Sometime after noon I showered, got dressed and headed to Destin. As I approached Walden, I wondered just why it was that I was leaving the house in the first place. It just seemed like time to go, so I went.
I first went to Electronics Megamarket to buy a printer cartridge for the printer at my aunt and uncle’s house. I had the model number. I found the ink. I had it in my hand. Then I wondered, “Are there already a dozen ink cartridges at the house that I didn’t bother to look for?”
I gave my aunt a call and said that I was about to buy a printer cartridges unless she had a stash that I had overlooked.
“Oh, I’m so sorry! I forgot to get more!”
“Uh, sorry?” I said to myself. “Sorry that the house that you’re providing to me for free doesn’t include a complete and fully-stocked business center? Oh yeah, you’d better be sorry.”
Before I could muster a more suitable response, however, she continued. “I will pay you back. I am so sorry.”
I like to think that I’m a fairly generous person. Perhaps, some of my generosity might be hereditary.
After I had convinced my aunt that buying a little ink was, in fact, something that I was willing to do in appreciation for having a place to park Walden that includes not only a toilet, shower and electricity, but also a kitchen, washer, dryer, oh, and a bedroom, I bought a couple ink cartridges at Office Megamarket. Back at Electronics Megamarket I procured a sleeve for my new Acer Aspire S3 Ultrabook and a 8GB memory card for my new Canon Powershot 300HS. My last little Canon camera got the lens broken when I went to Piegan’s Pass in Glacier National Park. I really like my Canon 40D, but I decided that I also want to have something smaller to carry around Ecuador.
With my office and electronic needs fulfilled, I headed out to get some lunch. I found a fairly touristy place where I had some fried foods and wrote for awhile before taking a walk on the beach.
With enough time to make it to happy hour back in Seaside, I hit the place where I now feel like a regular. There I ran into a group of people I had seen at the previous Saturday’s party. I joined their table and when the chef provided them with a couple plates of appetizers on the house I succumbed to having a taste or two. With the food gone, the crowd was looking for a new venue and decided go to one couple’s house. It wasn’t clear to me that I’d been included in the plans, but one couple insisted that I should join the group. After trying to give me directions, they decided that I should just follow them. I had some trepidation about whether I was actually invited, but I was not stopped at the door, which seemed like a good sign. I was further relieved when the hostess called me by name when she instructed her husband to get me a wine glass.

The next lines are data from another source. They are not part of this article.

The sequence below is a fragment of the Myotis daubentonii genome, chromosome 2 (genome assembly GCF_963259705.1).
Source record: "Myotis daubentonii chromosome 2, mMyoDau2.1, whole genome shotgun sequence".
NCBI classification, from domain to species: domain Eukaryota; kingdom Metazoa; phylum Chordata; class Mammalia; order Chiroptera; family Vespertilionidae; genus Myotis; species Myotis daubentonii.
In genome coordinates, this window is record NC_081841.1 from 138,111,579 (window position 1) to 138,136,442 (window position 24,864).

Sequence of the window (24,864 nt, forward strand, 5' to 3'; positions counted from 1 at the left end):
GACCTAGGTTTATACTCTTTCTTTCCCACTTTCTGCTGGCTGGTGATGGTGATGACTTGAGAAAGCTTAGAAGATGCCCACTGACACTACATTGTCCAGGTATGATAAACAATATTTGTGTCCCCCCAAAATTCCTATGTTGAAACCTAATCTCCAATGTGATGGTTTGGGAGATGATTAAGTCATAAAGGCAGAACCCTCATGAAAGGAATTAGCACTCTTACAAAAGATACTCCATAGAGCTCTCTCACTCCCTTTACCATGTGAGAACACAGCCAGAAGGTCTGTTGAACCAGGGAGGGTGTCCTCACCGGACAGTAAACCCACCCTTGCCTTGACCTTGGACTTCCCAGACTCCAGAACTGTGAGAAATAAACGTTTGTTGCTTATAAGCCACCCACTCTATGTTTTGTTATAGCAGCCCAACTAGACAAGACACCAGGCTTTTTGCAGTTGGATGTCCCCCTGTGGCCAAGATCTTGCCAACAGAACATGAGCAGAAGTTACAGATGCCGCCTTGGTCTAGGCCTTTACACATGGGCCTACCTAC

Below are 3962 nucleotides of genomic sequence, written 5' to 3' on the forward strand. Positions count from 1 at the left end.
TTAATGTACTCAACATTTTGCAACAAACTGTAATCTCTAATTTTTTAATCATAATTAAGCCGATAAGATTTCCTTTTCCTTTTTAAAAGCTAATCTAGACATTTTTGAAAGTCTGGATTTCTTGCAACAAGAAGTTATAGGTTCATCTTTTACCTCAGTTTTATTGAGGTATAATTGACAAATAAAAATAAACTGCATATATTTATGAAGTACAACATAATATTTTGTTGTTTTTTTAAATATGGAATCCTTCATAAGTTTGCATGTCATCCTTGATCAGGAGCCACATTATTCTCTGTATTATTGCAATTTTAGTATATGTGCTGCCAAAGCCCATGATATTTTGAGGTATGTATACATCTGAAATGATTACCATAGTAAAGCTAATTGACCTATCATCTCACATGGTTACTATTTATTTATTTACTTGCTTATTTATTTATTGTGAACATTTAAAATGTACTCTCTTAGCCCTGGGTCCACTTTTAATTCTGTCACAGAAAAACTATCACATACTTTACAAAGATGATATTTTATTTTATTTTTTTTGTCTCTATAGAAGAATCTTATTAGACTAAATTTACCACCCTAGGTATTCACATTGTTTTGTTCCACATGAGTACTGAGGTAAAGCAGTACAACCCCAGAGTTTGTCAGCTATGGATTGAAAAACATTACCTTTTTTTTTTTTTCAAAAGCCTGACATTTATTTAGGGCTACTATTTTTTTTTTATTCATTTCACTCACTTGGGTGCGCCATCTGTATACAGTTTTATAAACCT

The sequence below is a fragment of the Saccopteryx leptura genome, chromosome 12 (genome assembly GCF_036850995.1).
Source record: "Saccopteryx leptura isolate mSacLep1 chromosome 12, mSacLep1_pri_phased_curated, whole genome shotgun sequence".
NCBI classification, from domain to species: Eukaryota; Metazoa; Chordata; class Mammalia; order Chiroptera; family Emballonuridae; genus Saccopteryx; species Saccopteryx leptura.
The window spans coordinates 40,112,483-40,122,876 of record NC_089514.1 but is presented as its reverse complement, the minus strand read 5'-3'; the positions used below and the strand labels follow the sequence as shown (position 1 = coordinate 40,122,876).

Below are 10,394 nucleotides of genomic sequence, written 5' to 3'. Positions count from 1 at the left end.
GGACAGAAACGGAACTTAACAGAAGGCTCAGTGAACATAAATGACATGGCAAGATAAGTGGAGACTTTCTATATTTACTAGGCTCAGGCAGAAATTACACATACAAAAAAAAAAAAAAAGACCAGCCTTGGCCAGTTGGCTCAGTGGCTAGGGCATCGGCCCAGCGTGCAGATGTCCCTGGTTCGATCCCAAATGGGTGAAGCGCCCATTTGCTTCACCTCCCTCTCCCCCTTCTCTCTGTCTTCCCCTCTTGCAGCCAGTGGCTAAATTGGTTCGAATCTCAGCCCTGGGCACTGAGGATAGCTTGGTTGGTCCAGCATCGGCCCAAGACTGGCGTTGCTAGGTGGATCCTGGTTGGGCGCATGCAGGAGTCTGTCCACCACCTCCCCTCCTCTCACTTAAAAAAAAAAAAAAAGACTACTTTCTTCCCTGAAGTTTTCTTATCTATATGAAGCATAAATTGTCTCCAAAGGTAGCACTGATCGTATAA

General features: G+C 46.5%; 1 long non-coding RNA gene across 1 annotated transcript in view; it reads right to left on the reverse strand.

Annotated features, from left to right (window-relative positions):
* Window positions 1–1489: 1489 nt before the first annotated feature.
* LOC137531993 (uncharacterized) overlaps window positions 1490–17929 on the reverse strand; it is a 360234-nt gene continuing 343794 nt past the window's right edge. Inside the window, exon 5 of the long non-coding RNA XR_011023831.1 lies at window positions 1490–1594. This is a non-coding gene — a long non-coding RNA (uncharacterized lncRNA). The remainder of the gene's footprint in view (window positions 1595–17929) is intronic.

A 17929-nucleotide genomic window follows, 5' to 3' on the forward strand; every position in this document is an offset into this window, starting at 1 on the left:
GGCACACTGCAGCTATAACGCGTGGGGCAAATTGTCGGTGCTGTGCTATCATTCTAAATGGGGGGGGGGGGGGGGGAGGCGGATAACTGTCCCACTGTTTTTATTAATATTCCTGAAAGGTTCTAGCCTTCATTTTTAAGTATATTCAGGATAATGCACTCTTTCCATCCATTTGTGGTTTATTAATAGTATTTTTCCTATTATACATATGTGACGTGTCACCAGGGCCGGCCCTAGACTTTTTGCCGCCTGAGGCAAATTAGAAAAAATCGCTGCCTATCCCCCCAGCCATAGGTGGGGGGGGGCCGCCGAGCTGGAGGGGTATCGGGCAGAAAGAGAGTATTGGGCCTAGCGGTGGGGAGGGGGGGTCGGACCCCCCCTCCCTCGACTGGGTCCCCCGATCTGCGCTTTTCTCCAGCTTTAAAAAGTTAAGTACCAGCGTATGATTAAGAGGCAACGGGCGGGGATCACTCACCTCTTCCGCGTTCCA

These folks had just built a pretty incredible house, with a huge room that includes a beautiful bar on one end and an awesome kitchen on the other, perfect for entertaining. The marble counter tops were really beautiful. I missed the tour of the rest of the house because was involved in a conversation that I didn’t want to leave. Alas, by the time the conversation had come to a pause, the tour was over.
When that party broke up I headed down to a little bar in Grayton where I have now hung out enough to know a few folks and the bartender. I got into a conversation with a couple of women, one of whom said something about my being attractive. They were taking pictures of themselves with a camera held at arm’s length. I got in a few of those too, making a point of getting close to the one who seemed interested in me. Having not met any woman who seemed attracted to a guy who lives in a van, seeing just how interested Interested was seemed like an opportunity not to be squandered. Perhaps recasting living in a van as being “temporarily retired” was working.
The three of us went outside where I gave both Interested and Friend a tour of Walden. When Friend went inside to pay the tab, I made my move on Interested.
“I’m not going to kiss you,” she said matter-of-factly.
As I was formulating a response that would somehow be apologetic for my unwanted attention and thankful for her forthright communication, she added, “That’s my girlfriend.”
Oh. I’d totally missed that. I lived in San Francisco for a couple years, and learned there never to make assumptions about anyone’s sexual orientation. Or so I thought. Apparently I have no GAYDAR whatsoever.
When Friend returned I told her “Your girlfriend refused to kiss me,” which she seemed to find mildly amusing, but she was more interested in talking about the bartender. Bartender had just told Friend that she was considering breast augmentation surgery, which Friend did not think was a good idea. Part of Friend’s concern was that the price of implants had jumped from $1500 per, to $2000. I started wondering about what kind of non-elective surgery you could get for $4000 and how other parts of our medical system would probably benefit competition. Friend, however, brought the conversation back to breasts. What ensued was a conversation about our mutual appreciation of breasts and how we all thought that the bartender would be better off with what she had already. It was all quite titillating. Soon, though, the bar was closed, and we all headed for our respective homes.